By Keith Menconi
Crossposted from Foreign Policy in Focus.
Last week the House passed a defense spending bill that increases military spending $17 billion over last year’s allocation. While many hawkish commentators have blasted Obama’s deficit reduction plan for supposedly prioritizing domestic spending over national defense, the shape of the recent House bill demonstrates that not all military spending is motivated by legitimate security concerns. ExecutiveGov describes the broad outlines of what went into this bill:
The bill would provide $530 billion to the Pentagon and $119 billion to cover the costs of the wars in Iraq and Afghanistan. It would provide a 1.6 percent increase in pay and buy various warships, aircraft and weapons, including a C-17 cargo plane that the Pentagon did not request but is good news for the Boeing production line in Long Beach, Calif.
The Chicago Tribune also notes a questionable spending addition introduced in the House:
[The Bill] also barred the Pentagon from retiring six of 66 B-1 bombers, as the White House prefers. So what if these Cold War-era bombers look increasingly less vital in an age of pilotless drones? The measure prohibiting the use of funds to shelve the planes was sponsored by Texas Republican Randy Neugebauer — whose district happens to include a B-1 base.
Gooznews offers yet another example of an earmark slipped into the bill to serve political interests:
[T]he legislation includes $453.3 million for refurbishing 70 M1A2 Abrams tanks in Lima, Ohio. A coalition of legislators led by Ohioans Jim Jordan, a Republican from Lima, and Marcy Kaptur, a Democrat from Toledo, earmarked $272 million more than the Pentagon had requested in order to keep the plant, which employs about 1,000, operating throughout next year.
In anticipation of the bill’s passage, the White house threatened a veto “citing limits in the legislation on the president’s authority to transfer detainees from the U.S. prison at Guantanamo Bay, Cuba, and money for defense programs the administration didn’t want.”
Before passage, the bill faced two attempts at limiting the size of the budget increase, from Barney Frank (D-MA) on the Democratic side and tea party-backed freshman Rep. Mick Mulvaney, (R-SC):
In Congress this year, anti-war lawmakers and budget-conscious tea partyers have banded together to try to rein in military spending with some success.
“We are at a time of austerity,” Frank said. “We are at a time when the important programs, valid programs, are being cut back.”
Frank’s amendment to cut $8.5 billion failed on a 244-181 vote Thursday.
“Many of us have gone around back home and told people how serious we are,” Mulvaney said. “But how can we look them in the eye and tell them that we are serious about cutting spending and then come in and plus up the base defense budget?”
He added: “We have made hard decisions. We have made hard choices. The Defense Department needs to do exactly the same.”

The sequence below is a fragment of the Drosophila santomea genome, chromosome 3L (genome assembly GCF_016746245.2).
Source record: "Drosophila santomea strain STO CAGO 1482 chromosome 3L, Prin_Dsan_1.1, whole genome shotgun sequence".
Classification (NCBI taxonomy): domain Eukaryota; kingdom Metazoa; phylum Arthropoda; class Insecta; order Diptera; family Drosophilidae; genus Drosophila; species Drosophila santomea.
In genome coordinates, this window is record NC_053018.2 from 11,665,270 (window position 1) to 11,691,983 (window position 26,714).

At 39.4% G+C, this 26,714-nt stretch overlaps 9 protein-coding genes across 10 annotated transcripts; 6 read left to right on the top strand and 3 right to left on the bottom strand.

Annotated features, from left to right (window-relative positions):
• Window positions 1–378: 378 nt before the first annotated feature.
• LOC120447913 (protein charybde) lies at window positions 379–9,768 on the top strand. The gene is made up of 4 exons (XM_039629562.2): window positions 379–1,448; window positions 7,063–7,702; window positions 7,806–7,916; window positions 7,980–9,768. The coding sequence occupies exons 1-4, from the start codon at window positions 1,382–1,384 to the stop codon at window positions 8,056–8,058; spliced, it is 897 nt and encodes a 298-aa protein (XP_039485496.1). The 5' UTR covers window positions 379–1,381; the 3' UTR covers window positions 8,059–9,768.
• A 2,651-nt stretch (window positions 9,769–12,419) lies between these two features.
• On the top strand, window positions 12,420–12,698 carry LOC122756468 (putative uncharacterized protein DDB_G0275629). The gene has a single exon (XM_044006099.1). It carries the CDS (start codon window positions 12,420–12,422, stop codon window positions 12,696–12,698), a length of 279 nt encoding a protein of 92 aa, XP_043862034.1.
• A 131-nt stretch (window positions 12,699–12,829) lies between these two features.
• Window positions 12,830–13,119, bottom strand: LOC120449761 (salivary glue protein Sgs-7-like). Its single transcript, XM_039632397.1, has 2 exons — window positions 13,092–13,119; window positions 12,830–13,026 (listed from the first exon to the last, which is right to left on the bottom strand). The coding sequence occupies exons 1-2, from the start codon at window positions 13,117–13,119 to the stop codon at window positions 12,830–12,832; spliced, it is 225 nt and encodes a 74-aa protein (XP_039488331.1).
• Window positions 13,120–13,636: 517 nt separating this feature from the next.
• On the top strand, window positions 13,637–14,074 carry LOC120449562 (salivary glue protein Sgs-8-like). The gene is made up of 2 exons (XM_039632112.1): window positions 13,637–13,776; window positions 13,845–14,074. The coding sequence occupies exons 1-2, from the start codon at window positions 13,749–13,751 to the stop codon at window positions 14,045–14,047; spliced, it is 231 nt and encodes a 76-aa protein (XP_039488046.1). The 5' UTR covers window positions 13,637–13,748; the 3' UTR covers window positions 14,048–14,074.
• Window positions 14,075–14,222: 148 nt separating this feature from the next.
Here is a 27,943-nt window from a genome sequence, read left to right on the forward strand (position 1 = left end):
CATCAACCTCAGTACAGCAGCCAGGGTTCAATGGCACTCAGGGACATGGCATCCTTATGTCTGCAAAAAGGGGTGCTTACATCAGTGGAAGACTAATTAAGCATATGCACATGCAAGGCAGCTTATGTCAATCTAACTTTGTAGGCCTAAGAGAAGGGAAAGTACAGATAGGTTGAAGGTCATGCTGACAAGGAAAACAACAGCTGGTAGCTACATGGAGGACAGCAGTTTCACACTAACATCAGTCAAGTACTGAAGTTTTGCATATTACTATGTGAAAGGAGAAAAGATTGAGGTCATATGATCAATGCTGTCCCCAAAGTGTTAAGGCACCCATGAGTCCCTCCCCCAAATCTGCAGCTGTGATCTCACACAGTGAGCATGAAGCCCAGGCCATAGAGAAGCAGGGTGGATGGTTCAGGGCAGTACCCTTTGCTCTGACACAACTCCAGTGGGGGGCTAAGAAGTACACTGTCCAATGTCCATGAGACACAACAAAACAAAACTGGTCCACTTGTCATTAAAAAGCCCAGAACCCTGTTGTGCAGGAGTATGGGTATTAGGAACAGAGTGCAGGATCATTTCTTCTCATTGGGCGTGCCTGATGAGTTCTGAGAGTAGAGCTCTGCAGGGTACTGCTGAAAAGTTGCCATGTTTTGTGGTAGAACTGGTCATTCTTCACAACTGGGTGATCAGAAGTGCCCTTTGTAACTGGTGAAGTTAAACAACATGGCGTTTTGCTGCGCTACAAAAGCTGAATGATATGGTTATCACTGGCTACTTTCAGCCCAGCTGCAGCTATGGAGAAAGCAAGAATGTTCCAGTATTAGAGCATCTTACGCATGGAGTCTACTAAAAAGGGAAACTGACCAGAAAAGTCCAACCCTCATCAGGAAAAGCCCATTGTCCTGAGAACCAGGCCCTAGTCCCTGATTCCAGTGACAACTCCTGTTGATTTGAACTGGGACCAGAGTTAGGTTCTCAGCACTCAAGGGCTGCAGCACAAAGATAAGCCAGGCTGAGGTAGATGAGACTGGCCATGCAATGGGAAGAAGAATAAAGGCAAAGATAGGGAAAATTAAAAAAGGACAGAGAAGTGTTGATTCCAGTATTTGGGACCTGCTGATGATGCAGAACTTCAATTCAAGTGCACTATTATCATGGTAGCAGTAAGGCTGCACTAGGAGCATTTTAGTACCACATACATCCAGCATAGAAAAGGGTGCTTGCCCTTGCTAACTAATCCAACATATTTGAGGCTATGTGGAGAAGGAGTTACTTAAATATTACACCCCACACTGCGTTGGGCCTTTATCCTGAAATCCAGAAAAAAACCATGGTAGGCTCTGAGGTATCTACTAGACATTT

His amendment to set the Pentagon budget at current levels failed 290-135.
Only 12 Republicans and 75 Democrats opposed bill in its final form, and many of those nay votes reflected a belief that the bill left the military underfunded. While Rep. Tom Price, (R-Ga), chairman of the House Republican Policy Committee, stated that “House Republicans demonstrated responsible leadership that sets priorities and does not jeopardize our national security interests and our nation’s ongoing military efforts,” the House has in fact constructed a bill that burdens taxpayers with additional spending of little relevance to national security concerns. Contrary to the Congressman’s statement, parochial political interests have been the priority, not national interests.
For more insights on how the budget allocation process often prevents rational allocations of security resources, review the “Budget Process Reform” section of FPIF’s FY 2012 Report on a Unified Security Budget.
In addition to facing a potential presidential veto, the house’s bill must also be reconciled with the Senate’s defense spending bill, which remains in committee. Some reports note that military reductions remain within the realm of the possible:
The secret Senate Democratic budget resolution drafted by Senate Budget Committee Chairman Kent Conrad (D-N.D.) and shared with the White House suggests even larger cuts to the Pentagon which would see its budget slashed by more than $800 billion over 10 years, according to sources.
Bold action would be required to realize these potential cuts to the soaring military budget. Political leaders and the American people must recognize that defense cuts do not always equate to cuts in national security. Indeed, in this time of soaring budget deficits, a military spending bill that cuts out politically motivated programs would do little to damage American security, and would offer an opportunity to reallocate resources in more rationale directions.
Keith Menconi is an intern at Foreign Policy in Focus.